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Trend Following: How Great Traders Make Millions in Up or Down Markets (Financial Times Prentice Hall Books) Hardcover – April 23, 2004

ISBN-13: 007-6092025474 ISBN-10: 0131446037

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Product Details

  • Series: Financial Times Prentice Hall Books
  • Hardcover: 336 pages
  • Publisher: Financial Times Prentice Hall (April 23, 2004)
  • Language: English
  • ISBN-10: 0131446037
  • ISBN-13: 978-0131446038
  • Product Dimensions: 9.5 x 7.3 x 1.2 inches
  • Shipping Weight: 1.8 pounds
  • Average Customer Review: 3.7 out of 5 stars  See all reviews (108 customer reviews)
  • Amazon Best Sellers Rank: #962,355 in Books (See Top 100 in Books)

Editorial Reviews

Review

A recent interview with Michael Covel on Bloomberg Radio (6.5 MB MP3 audio file) about trend following.

"Please read [Trend Following] whether you think you have an interest in trend following or are not quite sure. I guarantee you will be happy that you took the time. It, of course, covers how trend following works, how it's done, and who can do it, and it doesn't beat around the bush with generalities. Again, get this book. Covel has hit a homerun with it."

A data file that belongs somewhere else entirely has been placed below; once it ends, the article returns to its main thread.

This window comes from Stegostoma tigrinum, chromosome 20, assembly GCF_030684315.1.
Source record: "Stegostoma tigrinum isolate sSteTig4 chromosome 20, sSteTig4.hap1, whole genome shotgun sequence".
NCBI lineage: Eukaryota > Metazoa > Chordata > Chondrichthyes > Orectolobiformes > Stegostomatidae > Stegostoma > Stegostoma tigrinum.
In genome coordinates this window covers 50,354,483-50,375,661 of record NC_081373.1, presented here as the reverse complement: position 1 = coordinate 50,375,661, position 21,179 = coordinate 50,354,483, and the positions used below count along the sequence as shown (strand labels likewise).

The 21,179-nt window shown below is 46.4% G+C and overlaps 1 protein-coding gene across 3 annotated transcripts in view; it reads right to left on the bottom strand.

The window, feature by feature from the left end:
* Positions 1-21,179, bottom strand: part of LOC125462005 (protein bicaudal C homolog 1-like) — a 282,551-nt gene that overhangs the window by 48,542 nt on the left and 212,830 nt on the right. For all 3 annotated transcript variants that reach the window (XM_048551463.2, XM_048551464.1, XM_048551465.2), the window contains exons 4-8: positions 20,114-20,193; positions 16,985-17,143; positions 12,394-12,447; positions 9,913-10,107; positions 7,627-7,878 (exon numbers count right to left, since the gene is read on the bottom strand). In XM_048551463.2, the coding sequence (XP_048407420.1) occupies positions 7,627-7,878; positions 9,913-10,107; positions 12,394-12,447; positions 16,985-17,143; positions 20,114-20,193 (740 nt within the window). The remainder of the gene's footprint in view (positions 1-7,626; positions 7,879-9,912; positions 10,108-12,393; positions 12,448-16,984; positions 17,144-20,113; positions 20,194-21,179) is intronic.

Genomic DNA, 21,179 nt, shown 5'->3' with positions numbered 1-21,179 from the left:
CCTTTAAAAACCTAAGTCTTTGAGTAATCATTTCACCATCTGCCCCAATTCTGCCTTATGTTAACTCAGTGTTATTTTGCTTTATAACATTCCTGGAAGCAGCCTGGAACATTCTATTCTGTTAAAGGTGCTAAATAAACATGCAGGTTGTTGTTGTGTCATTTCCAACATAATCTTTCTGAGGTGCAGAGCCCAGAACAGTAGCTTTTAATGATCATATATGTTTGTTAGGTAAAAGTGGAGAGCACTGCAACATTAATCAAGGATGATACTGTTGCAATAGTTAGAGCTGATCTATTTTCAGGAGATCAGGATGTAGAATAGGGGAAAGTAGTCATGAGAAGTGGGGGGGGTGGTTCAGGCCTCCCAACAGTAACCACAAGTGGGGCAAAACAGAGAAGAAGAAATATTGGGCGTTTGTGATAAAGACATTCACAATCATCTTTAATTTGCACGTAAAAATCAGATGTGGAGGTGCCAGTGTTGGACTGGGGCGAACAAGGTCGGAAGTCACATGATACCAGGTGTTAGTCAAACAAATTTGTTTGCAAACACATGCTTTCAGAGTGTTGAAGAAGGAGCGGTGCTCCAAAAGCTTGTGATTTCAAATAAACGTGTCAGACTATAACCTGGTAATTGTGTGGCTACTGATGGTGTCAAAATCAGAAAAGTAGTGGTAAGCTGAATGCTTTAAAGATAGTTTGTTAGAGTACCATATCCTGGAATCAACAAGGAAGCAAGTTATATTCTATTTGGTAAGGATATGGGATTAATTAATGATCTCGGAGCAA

Gail Osten, Editor-in-Chief
Stocks, Futures & Options Magazine
Official Journal for Personal Investing in Stocks, Futures and Options

 

"A mandatory reference for anyone serious about alternative investments."
Jon Sundt, President and CEO of Altegris

 

"Michael Covel does an excellent job of educating his readers about the little-known opportunities available to them through one of the proven best hedge fund strategies. This book is like gold to any smart investor."
Christian Baha, CEO, Superfund

 

"A most interesting book -- definitely a 'must have' on your shelf. Pull out the plastic and get it!...Trend Following is well constructed, well written and an excellent distillation of the research undertaken by the author. Backed up by trading 'legends' like Ed Seykota, it convincingly argues that the most successful trading systems are based on trend following...While you may read the book in bed, especially the first time, it is best read at a desk with a notepad handy. While seeming to come from the perspective of technical analysis it is still a very good book on trading psychology...The book is both a great read and an insightful textbook for all traders and investors."